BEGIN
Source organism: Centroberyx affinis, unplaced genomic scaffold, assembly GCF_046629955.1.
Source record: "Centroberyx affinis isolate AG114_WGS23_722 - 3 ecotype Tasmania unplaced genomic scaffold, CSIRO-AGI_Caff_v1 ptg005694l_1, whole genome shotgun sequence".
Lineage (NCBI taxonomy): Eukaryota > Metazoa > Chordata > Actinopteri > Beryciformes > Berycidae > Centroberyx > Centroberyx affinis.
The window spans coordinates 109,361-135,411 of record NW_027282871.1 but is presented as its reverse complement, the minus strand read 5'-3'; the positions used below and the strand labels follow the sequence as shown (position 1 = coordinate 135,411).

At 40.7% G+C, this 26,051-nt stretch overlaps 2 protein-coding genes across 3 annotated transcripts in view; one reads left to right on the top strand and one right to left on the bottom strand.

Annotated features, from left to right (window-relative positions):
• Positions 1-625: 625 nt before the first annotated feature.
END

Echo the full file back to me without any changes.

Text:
Source organism: Centroberyx affinis, unplaced genomic scaffold, assembly GCF_046629955.1.
Source record: "Centroberyx affinis isolate AG114_WGS23_722 - 3 ecotype Tasmania unplaced genomic scaffold, CSIRO-AGI_Caff_v1 ptg005694l_1, whole genome shotgun sequence".
Lineage (NCBI taxonomy): Eukaryota > Metazoa > Chordata > Actinopteri > Beryciformes > Berycidae > Centroberyx > Centroberyx affinis.
The window spans coordinates 109,361-135,411 of record NW_027282871.1 but is presented as its reverse complement, the minus strand read 5'-3'; the positions used below and the strand labels follow the sequence as shown (position 1 = coordinate 135,411).

At 40.7% G+C, this 26,051-nt stretch overlaps 2 protein-coding genes across 3 annotated transcripts in view; one reads left to right on the top strand and one right to left on the bottom strand.

Annotated features, from left to right (window-relative positions):
• Positions 1-625: 625 nt before the first annotated feature.